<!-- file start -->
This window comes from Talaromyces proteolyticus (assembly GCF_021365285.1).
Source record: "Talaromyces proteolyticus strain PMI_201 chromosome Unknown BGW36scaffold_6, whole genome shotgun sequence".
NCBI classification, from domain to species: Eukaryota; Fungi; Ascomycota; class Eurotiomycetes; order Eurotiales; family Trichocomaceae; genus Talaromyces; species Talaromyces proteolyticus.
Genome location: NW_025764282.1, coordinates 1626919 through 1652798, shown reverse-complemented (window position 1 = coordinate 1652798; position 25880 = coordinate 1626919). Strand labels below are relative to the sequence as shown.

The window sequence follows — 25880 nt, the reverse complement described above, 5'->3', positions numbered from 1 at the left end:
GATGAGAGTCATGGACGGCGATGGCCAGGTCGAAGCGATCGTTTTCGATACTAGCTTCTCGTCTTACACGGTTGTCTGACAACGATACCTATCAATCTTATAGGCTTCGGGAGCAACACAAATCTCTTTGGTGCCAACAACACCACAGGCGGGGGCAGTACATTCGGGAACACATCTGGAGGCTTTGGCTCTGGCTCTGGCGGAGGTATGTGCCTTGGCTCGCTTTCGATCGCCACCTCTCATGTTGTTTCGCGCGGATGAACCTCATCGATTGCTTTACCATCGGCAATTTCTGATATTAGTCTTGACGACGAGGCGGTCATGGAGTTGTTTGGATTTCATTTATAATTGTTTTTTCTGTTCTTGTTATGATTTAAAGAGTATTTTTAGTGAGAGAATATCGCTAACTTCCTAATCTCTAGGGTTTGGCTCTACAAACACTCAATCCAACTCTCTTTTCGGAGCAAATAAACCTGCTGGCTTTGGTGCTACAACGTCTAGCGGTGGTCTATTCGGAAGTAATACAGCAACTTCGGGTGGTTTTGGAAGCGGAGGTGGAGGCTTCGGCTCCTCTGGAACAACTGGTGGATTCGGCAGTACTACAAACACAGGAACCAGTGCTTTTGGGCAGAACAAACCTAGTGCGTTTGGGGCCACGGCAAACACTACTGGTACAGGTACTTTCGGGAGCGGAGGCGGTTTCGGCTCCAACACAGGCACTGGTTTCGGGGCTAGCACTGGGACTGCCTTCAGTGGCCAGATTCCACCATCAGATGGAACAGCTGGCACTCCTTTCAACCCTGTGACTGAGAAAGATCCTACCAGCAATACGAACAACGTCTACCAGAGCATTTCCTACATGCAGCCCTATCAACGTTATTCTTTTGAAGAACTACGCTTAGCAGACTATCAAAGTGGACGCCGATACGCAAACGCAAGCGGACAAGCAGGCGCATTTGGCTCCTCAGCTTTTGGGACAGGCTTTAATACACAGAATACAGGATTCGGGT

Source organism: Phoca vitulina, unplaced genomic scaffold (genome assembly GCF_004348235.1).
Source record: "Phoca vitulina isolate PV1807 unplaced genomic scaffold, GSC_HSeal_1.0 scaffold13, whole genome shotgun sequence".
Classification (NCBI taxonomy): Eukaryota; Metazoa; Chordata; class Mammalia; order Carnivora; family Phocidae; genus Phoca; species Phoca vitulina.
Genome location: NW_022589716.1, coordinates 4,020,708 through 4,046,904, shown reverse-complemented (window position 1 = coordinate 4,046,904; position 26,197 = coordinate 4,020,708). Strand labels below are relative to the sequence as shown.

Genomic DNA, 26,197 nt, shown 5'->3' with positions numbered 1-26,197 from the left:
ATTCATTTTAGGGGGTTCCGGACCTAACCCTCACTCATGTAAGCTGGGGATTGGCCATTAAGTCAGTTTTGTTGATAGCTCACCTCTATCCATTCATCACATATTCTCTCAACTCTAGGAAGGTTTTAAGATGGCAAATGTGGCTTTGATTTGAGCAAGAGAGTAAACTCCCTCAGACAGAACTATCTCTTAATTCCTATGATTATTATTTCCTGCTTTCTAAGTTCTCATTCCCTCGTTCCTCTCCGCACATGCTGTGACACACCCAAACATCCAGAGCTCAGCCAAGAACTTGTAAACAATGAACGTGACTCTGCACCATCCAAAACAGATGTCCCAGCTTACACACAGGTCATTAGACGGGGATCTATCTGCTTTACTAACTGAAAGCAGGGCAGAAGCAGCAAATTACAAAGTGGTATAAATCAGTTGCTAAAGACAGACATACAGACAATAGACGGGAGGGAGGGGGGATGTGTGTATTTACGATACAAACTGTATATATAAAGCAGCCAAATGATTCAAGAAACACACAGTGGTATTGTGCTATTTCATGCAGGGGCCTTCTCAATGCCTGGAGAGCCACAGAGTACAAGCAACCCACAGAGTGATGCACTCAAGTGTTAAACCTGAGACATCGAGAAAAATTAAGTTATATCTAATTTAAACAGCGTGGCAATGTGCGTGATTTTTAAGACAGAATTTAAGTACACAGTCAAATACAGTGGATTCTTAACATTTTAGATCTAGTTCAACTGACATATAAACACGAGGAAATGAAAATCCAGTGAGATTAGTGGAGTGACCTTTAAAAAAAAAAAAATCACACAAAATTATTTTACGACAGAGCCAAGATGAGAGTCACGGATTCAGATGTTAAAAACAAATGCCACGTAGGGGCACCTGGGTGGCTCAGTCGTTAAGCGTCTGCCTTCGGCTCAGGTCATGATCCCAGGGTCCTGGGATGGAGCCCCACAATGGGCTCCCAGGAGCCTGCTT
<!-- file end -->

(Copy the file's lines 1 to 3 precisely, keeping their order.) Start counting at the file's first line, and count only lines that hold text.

This window comes from Talaromyces proteolyticus (assembly GCF_021365285.1).
Source record: "Talaromyces proteolyticus strain PMI_201 chromosome Unknown BGW36scaffold_6, whole genome shotgun sequence".
NCBI classification, from domain to species: Eukaryota; Fungi; Ascomycota; class Eurotiomycetes; order Eurotiales; family Trichocomaceae; genus Talaromyces; species Talaromyces proteolyticus.